However, you may want to set the expectation for timely payment of invoices with customers by including warnings about potential penalties for late payments on your invoices, statements, and in your terms of business. 

A commercial solicitor can help you draft terms of business to include this.

What happens if there’s a dispute over late payment interest, compensation, or costs? 

In the event of a dispute, the customer should pay the amount they agree is due in the first instance, and you are perfectly within your rights to claim late payment interest, compensation, and costs on the undisputed amount. 

For the disputed amount, you won’t be able to claim any interest, compensation, or costs until the matter is resolved. 

Sometimes, late payment disputes can be solved through conversations between the two parties. However, if you can’t reach an agreement, you may need to seek legal advice or consider alternative dispute resolution methods, like mediation.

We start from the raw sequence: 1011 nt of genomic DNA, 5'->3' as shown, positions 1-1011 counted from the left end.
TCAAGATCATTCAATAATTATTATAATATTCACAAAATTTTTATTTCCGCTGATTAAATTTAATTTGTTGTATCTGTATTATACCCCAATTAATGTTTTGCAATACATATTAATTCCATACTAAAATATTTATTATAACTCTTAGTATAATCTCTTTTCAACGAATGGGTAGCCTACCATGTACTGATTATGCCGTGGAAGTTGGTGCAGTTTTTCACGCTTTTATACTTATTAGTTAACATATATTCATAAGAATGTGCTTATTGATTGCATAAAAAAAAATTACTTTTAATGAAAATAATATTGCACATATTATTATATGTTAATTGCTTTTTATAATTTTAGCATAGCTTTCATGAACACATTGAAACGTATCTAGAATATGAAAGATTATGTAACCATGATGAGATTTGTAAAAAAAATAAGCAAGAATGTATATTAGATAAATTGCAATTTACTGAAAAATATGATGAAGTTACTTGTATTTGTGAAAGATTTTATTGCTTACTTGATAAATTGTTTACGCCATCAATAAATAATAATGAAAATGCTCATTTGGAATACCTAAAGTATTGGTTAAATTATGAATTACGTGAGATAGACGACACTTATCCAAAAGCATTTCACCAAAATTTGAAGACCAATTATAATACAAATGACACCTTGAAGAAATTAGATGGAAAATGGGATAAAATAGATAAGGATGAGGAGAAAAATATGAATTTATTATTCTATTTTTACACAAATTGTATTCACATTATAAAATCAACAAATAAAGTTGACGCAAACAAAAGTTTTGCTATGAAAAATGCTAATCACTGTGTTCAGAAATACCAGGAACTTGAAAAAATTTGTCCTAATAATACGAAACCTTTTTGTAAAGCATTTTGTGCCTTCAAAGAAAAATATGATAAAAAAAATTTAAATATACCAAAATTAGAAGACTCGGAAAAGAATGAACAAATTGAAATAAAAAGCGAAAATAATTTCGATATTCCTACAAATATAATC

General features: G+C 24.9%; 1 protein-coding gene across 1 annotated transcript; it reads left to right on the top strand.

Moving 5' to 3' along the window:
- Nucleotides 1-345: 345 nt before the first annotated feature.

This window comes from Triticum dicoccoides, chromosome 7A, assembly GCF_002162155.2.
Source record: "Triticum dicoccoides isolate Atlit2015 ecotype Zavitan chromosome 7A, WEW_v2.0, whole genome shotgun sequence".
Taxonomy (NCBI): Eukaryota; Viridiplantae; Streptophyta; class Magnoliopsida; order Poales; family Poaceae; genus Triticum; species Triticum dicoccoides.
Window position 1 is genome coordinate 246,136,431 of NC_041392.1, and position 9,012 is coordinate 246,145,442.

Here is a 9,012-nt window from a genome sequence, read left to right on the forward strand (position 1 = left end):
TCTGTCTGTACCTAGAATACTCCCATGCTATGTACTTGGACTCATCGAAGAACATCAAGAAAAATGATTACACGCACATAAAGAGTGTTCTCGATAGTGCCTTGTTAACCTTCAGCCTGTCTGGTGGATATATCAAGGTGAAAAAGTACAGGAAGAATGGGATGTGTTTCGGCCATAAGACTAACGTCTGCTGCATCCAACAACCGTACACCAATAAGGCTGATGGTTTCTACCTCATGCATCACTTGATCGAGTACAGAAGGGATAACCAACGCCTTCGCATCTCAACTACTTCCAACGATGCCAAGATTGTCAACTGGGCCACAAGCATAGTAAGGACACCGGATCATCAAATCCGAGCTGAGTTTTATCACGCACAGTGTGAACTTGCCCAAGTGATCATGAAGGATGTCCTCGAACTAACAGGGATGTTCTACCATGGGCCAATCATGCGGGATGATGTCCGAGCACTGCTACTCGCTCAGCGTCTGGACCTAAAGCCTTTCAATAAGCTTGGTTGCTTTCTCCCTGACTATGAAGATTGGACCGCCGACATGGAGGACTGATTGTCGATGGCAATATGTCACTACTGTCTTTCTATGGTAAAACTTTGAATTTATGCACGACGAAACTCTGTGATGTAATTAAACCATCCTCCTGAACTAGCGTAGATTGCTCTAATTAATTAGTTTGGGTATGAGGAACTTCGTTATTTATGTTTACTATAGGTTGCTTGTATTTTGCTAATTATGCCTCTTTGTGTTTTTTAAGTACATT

Is the Act the only way I can charge interest for late payments? 

You can make your own arrangements for late payments as agreed between you and your customer. However, if your terms of business already include interest for late payments, you can't claim additional late payment penalties under the Late Payment legislation. 

If you want to rely on the Late Payment legislation instead, you'll need to update your terms of business and inform your customers, however existing contracts will still be governed by the terms of business in place at the time they were established.

How can Lawhive help?

At Lawhive, our network of experienced commercial solicitors can help you by: 

  1. Reviewing your terms of business to make sure you’re maximising your potential for recovering costs in the event of late payments. 

  2. Draft new terms of business tailored to your specific business needs.

  3. Help you claim interest and compensation from past debtors for up to six years 

  4. Draft and send Late Payment Demands on your behalf

  5. Initiate court proceedings on your behalf, should this be needed. 

To find out more, and get a free quote for the services of a specialist lawyer, contact our Legal Assessment Specialists today